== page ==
With this innovative technology, students are now able to join in lessons from home using our processing power and software to begin writing, learning and saving music.
Our new project studio
Few may be aware that a choice was made to move away from offering games and film in 2015/16, which in turn led to our rebrand in 2018. This left us with a film studio to use and a computer suite to convert into a dedicated electronic music space. With the space created for electronic music in place, the choice to create a studio that students can build and wire up themselves is now under way.
As a result, we now not only have an enviable amount of studios and edit suites across the education sector, which our students can access up to 15 personal hours per week in, but now a unique studio that students can build and interact with themselves.
Ready for students in 2021 Semester Two, its early use will be for our students on the brand new Entrepreneurial Audio Production Degree, which our first cohort of students have just begun. With an analogue console, (Soundcraft Ghost) outboard equipment and a MOTU 24 I/O Audio Interface, eventually all students will obtain the knowledge to build a small studio and improve their troubleshooting skills in the process.
Face to face teaching
Having been online for our first two weeks to ease students onto our new technology, our studios and classrooms are open for face-to-face teaching to further ensure that we can work, teach, learn and collaborate safely, with the comfort of knowledge that any future upending is dealt with, with the most minimum of disruption and maximum of efficiency.
With our classrooms and studios open, and equipped with an envious amount of new equipment, ranging from microphones to midi controllers, synths and drum machines to DJ equipment, an added piece of cloud-based technology to harnessing all of our equipment has been implemented to allow for reservations of items by students and staff, using their own devices. Not only does this create a smooth way of students and staff managing studio sessions, but it also forms another significant defence in our bid to work with COVID-19.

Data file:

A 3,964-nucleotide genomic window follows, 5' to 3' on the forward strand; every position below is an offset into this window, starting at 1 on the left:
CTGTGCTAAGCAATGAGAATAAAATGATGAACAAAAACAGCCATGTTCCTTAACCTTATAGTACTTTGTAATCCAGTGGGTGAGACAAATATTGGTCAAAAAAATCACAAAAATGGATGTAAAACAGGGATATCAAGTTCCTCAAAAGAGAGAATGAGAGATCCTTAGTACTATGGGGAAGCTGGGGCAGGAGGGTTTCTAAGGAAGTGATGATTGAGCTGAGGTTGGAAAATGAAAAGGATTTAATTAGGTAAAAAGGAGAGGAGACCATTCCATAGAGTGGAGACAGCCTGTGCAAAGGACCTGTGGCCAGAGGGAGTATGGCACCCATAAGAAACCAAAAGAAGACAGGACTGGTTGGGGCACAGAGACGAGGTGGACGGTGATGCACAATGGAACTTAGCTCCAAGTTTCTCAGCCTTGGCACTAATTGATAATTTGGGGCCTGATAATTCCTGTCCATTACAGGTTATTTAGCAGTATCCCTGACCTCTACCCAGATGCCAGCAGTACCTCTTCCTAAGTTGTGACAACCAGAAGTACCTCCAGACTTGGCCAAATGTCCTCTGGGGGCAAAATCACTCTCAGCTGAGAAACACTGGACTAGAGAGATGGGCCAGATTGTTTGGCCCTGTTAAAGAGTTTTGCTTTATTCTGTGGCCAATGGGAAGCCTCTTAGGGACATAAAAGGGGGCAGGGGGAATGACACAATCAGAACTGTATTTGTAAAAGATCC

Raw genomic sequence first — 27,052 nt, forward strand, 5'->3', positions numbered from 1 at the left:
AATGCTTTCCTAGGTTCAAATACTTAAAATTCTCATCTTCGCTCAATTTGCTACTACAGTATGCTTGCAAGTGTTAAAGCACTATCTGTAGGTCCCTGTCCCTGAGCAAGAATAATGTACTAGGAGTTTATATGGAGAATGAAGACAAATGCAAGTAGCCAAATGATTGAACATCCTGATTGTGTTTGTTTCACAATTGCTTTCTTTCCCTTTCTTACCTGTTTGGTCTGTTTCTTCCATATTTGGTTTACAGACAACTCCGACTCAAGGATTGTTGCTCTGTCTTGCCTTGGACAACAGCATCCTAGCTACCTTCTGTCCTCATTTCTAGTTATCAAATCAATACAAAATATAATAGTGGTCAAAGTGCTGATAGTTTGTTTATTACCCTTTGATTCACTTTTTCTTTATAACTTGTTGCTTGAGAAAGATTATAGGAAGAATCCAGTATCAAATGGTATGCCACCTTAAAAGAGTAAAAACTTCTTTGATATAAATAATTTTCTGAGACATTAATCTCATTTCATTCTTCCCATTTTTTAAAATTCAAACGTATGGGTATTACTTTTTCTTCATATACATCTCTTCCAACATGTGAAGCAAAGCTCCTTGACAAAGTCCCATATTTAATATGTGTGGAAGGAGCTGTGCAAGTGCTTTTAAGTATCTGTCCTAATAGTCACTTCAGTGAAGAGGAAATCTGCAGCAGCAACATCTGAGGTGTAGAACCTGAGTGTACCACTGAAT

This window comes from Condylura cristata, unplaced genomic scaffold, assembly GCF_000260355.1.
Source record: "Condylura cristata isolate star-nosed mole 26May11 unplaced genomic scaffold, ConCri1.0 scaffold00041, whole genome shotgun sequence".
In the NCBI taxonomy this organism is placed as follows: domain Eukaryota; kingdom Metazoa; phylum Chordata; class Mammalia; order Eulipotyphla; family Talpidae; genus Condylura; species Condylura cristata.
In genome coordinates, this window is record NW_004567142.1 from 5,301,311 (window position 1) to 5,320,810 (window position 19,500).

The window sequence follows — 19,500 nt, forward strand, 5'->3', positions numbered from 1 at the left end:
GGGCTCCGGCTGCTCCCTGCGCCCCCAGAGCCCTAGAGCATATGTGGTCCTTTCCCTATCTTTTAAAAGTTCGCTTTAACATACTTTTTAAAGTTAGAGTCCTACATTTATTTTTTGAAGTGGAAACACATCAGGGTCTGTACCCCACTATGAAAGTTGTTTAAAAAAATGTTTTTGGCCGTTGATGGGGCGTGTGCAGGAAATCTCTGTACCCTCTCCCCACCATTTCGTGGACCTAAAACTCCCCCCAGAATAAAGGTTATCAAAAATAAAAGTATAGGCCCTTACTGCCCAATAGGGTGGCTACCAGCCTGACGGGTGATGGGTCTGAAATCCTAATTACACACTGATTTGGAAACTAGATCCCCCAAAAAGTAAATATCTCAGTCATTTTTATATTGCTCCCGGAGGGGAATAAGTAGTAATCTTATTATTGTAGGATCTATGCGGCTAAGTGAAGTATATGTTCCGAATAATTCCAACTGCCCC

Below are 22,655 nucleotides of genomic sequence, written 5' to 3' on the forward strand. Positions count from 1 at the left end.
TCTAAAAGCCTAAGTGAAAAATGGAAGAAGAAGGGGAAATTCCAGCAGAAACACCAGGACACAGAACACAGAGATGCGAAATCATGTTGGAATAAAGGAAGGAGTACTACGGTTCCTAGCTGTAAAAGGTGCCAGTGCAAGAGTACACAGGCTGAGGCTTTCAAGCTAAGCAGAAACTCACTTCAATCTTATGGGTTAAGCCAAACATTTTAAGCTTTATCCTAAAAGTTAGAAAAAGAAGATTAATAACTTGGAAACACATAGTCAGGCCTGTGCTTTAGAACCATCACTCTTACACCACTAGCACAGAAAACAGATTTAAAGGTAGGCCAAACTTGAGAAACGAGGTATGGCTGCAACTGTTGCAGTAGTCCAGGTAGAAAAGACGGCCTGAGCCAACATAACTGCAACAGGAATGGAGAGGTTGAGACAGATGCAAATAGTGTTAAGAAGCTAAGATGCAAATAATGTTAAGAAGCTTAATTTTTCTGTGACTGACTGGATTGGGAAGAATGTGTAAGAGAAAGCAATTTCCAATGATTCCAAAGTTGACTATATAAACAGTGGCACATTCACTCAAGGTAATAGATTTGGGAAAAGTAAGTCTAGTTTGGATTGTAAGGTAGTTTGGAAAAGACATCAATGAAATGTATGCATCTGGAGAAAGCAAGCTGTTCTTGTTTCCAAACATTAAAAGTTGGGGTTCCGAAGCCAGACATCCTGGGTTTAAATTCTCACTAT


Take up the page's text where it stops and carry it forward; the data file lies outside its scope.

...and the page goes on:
The future of collaboration and creativity
There is little doubt that the last several months has brought about a global, digital shift. Spirit Studios have led the way for generations in Audio Engineering, and it’s reassuring to know that in our 40th year as a music institution, we have led the way again and gone where I know others have not. Digital transformations have occurred within learning, and transformations have occurred in creativity and the technologies we have in place are not only working very well for teaching, but are opening the doors for creative, music collaborations in ways that were not possible before March 23 2020.
As I write, the changes within Zoom now enable Advanced Audio Settings; combine this with our choices to invest in Remote Desktop Technology, Blackmagic ATEM / GoPro and our G-Suite for Education, all now enable recent initiatives like our Berlin Interface project to ramp up creativity and collaboration and demonstrate its effectiveness in ways we would never had envisioned without Coronavirus.
Despite an alternative start to the academic term, I am incredibly satisfied that we have successfully adapted to the challenges and to the changes and, as a result, have come out a stronger institution. Early tutorials and lessons have provided us with excellent feedback from our students and staff, and whilst the global pandemic is still ever-present, I am more confident than ever that the plans we have put in place and the significant changes we have made – and will continue to make – have put us in good stead for the time ahead and will allow us to adapt to any further changes that may arise without causing any significant, negative effect.
Adrian Greensides, Principal